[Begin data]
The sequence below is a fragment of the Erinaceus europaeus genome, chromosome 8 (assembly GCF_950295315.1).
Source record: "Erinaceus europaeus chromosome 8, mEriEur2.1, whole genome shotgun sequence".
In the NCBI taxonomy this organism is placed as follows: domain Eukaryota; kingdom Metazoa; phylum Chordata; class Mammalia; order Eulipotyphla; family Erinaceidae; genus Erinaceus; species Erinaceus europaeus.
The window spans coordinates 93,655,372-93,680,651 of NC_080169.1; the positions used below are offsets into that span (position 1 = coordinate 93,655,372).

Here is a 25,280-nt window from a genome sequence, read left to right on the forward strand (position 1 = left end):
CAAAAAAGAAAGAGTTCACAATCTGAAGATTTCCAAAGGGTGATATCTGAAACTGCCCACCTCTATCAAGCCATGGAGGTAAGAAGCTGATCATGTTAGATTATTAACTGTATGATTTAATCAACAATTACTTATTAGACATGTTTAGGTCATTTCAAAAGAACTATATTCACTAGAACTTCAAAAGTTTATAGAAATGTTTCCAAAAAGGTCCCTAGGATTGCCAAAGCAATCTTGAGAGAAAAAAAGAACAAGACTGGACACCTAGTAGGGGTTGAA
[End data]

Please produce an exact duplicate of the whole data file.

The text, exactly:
The sequence below is a fragment of the Erinaceus europaeus genome, chromosome 8 (assembly GCF_950295315.1).
Source record: "Erinaceus europaeus chromosome 8, mEriEur2.1, whole genome shotgun sequence".
In the NCBI taxonomy this organism is placed as follows: domain Eukaryota; kingdom Metazoa; phylum Chordata; class Mammalia; order Eulipotyphla; family Erinaceidae; genus Erinaceus; species Erinaceus europaeus.
The window spans coordinates 93,655,372-93,680,651 of NC_080169.1; the positions used below are offsets into that span (position 1 = coordinate 93,655,372).

Here is a 25,280-nt window from a genome sequence, read left to right on the forward strand (position 1 = left end):
CAAAAAAGAAAGAGTTCACAATCTGAAGATTTCCAAAGGGTGATATCTGAAACTGCCCACCTCTATCAAGCCATGGAGGTAAGAAGCTGATCATGTTAGATTATTAACTGTATGATTTAATCAACAATTACTTATTAGACATGTTTAGGTCATTTCAAAAGAACTATATTCACTAGAACTTCAAAAGTTTATAGAAATGTTTCCAAAAAGGTCCCTAGGATTGCCAAAGCAATCTTGAGAGAAAAAAAGAACAAGACTGGACACCTAGTAGGGGTTGAA